The rational treatment of patients with chronic venous insufficiency (CVI) and its sequelae requires the use of Using this information, the clinician can determine the etiology, anatomy, and pathophysiology of CVI for the patient. For example, the patient that has superficial and perforator disease may be differentiated from the patient with superficial and deep reflux, allowing alternate treatment plans to be selected. Although duplex evaluation provides detailed information on the anatomy of venous disease, it cannot define the importance of anatomic abnormalities in the venous function of the limb. Clearly, one patient with gross reflux in the saphenous vein will have no resultant symptoms, whereas another patient may have class 6 CVI with an active ulcer from saphenous reflux alone. The clinical assessment of the severity of CVI is often subjective, so testing that allows objective measurement of the hemody-namic performance of the lower extremity venous system would greatly...

Vein Wall Anatomy Histopathology and Functional Alterations

Whatever the initiating event, several unique anatomic and biochemical abnormalities have been observed in patients with varicose veins. Normal and varicose greater saphenous veins (GSVs) are characterized by three distinct muscle layers within their walls. The media contains an inner longitudinal and an outer circular layer, and the adventitia contains a loosely organized outer longitudinal layer.1214 In normal GSVs, these muscle layers are composed of smooth muscle cells (SMCs), which appear spindle-shaped (contractile phenotype) when examined with electron microscopy (see Figure 9.1).15 These cells lie in close proximity to each other, are in parallel arrays, and are surrounded by bundles of regularly arranged collagen fibers. In varicose veins, the orderly appearance of the muscle layers of the media is replaced by an intense and disorganized deposition of collagen.1517 Collagen deposits separate the normally closely opposed SMCs and are particularly striking in the media. SMCs...

Posterior Tibial Thrombectomy

Tibial Vein Blood Clot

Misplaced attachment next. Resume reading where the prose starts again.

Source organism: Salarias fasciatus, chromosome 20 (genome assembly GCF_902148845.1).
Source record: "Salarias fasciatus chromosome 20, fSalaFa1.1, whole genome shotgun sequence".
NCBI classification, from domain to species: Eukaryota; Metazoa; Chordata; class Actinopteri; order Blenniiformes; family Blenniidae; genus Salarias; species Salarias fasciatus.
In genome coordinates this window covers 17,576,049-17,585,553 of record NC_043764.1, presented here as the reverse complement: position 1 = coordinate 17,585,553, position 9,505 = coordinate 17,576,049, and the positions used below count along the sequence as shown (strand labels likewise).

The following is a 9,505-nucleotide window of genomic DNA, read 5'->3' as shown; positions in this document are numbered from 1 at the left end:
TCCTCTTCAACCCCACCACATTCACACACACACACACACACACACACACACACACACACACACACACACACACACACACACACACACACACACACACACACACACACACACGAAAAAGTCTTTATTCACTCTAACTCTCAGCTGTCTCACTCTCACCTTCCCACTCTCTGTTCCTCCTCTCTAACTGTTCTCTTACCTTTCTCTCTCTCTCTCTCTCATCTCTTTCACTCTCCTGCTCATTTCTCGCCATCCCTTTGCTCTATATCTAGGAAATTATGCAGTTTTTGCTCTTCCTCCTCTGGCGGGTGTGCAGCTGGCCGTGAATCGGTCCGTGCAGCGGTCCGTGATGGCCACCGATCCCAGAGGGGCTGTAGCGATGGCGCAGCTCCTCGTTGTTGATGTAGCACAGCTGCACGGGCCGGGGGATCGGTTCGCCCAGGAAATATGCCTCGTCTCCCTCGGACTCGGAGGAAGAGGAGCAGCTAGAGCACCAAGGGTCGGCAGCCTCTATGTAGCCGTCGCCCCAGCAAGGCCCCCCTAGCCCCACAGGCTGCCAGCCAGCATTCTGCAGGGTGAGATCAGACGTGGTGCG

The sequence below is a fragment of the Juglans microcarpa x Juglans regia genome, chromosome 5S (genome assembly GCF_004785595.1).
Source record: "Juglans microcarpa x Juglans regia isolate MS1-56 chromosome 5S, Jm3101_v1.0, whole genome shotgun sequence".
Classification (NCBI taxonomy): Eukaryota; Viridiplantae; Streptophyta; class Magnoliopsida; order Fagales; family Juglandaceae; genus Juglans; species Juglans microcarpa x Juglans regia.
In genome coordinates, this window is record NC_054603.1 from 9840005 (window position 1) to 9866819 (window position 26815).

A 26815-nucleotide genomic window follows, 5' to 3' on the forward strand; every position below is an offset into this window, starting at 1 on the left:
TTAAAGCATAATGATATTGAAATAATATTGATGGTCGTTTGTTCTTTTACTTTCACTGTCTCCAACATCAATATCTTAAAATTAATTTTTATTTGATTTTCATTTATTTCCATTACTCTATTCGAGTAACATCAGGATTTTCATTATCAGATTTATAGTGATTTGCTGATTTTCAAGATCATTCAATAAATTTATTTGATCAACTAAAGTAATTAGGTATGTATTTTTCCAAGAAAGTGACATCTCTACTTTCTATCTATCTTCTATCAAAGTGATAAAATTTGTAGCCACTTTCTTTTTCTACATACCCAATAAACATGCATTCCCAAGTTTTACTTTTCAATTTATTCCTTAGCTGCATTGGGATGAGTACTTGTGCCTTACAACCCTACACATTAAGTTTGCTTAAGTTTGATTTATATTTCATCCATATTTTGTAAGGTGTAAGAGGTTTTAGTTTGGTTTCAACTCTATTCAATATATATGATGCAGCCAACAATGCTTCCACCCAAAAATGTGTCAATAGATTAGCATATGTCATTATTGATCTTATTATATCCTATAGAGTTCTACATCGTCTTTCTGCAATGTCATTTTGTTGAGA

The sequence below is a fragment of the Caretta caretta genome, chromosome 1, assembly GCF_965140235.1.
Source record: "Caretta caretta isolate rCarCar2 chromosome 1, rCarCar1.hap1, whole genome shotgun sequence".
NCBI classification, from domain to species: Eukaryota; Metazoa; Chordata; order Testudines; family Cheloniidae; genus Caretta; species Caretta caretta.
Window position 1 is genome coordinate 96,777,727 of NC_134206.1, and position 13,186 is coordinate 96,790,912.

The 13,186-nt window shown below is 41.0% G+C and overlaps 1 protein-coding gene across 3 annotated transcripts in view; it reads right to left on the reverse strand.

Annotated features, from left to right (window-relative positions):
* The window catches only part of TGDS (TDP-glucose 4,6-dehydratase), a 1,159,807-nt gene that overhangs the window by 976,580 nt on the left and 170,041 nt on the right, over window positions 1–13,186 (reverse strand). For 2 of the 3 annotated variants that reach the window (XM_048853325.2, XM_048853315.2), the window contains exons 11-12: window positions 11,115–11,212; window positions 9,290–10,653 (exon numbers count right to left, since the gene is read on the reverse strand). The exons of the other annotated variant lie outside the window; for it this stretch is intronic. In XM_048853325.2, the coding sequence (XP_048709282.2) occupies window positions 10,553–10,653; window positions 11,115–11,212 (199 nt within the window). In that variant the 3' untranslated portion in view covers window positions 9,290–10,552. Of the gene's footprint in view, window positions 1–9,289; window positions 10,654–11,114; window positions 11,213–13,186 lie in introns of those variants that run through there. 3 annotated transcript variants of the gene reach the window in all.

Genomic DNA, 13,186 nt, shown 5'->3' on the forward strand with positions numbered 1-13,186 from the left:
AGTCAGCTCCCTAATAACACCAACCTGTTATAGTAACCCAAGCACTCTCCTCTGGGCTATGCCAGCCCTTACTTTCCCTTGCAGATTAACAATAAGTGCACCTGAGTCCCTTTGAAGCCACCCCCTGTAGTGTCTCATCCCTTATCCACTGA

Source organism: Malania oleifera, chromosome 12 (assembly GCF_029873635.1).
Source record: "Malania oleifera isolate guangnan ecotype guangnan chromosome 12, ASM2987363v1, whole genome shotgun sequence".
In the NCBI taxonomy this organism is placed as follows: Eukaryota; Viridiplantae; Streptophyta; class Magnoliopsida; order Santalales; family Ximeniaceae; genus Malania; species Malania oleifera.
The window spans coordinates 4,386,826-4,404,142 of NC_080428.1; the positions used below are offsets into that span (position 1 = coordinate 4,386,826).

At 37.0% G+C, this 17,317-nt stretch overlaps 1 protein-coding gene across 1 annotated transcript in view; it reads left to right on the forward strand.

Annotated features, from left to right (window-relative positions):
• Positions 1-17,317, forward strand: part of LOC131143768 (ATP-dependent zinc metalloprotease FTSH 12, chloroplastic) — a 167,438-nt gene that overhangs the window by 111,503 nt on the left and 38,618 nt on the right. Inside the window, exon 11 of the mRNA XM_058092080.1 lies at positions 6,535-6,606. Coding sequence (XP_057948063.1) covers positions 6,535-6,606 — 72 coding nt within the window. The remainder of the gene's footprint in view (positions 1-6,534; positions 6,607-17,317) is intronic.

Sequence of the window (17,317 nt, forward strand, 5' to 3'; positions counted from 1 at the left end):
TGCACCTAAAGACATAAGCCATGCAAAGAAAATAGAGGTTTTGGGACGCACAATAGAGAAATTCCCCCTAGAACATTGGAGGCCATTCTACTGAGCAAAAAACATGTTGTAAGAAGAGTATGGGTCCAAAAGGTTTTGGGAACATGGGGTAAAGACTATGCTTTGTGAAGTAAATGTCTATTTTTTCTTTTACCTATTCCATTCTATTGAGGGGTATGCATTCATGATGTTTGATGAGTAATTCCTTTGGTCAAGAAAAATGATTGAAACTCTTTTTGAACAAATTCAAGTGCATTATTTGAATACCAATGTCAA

FIGURE 45.6 A red rubber catheter (largest diameter possible) is placed into the posterior tibial vein and vigorously injected with a heparin-saline solution using a bulb syringe to flush residual thrombus. After flushing, the femoral vein is clamped and the leg veins injected with 150-200 cc of a dilute UK or rt-PA solution.15 FIGURE 45.6 A red rubber catheter (largest diameter possible) is placed into the posterior tibial vein and vigorously injected with a heparin-saline solution using a bulb syringe to flush residual thrombus. After flushing, the femoral vein is clamped and the leg veins injected with 150-200 cc of a dilute UK or rt-PA solution.15

Deep Venous Thrombosis Examination by Plethysmography

When Continuous-wave Venous Doppler measurements, SVC, and MVO are performed as a diagnostic package, sensitivity and specificity of the combined testing reach 85 , respectively.11 It should be acknowledged Duplex Venous Doppler Ultrasonic Imaging, which requires more expensive equipment, clearly demonstrates a higher sensitivity and specificity. Further, ultrasound is able to more accurately localize obstruction and age thrombus. For this reason, plethysmographic methods have limited diagnostic use. There is one area in venous disease where SVC and MVO provide unique and important information. This is in the determination of venous collaterization following a DVT. Patients that normalize SVC and MVO rapidly have an improved prognosis when compared to subjects in which normalization is prolonged.

Sclerofoam Except For The Lower Limbs

Arms Varicose veins of upper limbs including fingers are rare we have treated some with Sclerofoam and observed good results, and it seems unlikely that any large study will be available on this matter. Regarding sclerotherapy of hand veins in elderly patients, we do not recommend any such suppression. Ambulatory phlebectomy has been proposed, and this kind of treatment of normal veins is likely to be questioned if a venous access is later necessary for other medical reasons (blood tests, chemotherapy, and emergency IV injections).

Surgical Thrombectomy

Surgical thrombectomy with distal arteriovenous fistula creation for acute DVT is mainly of historical interest because of its associated operative morbidity primarily related to blood loss and poor clinical outcomes. However, surgical thrombectomy may still be used in the clinical setting of venous gangrene with impending limb loss. The best reported results are from a 1999 study by Juhan et al.15 These authors demonstrated an improvement in long-term results following surgical venous thrombectomy for acute iliofemoral DVT in their personal series.15 In a review of 77 patients, principally young trauma victims, valvular competency was preserved at five years in 80 , and 90 of limbs had either mild symptoms of chronic venous insufficiency or no symptoms at all. Additionally, Meissner and colleagues reported their results of venous thrombectomy with arteriovenous fistula in 30 patients.16 In all but three patients, patency of the iliofemoral segment was maintained 12 months after clot...

Understanding Postthrombotic Venous Insufficiency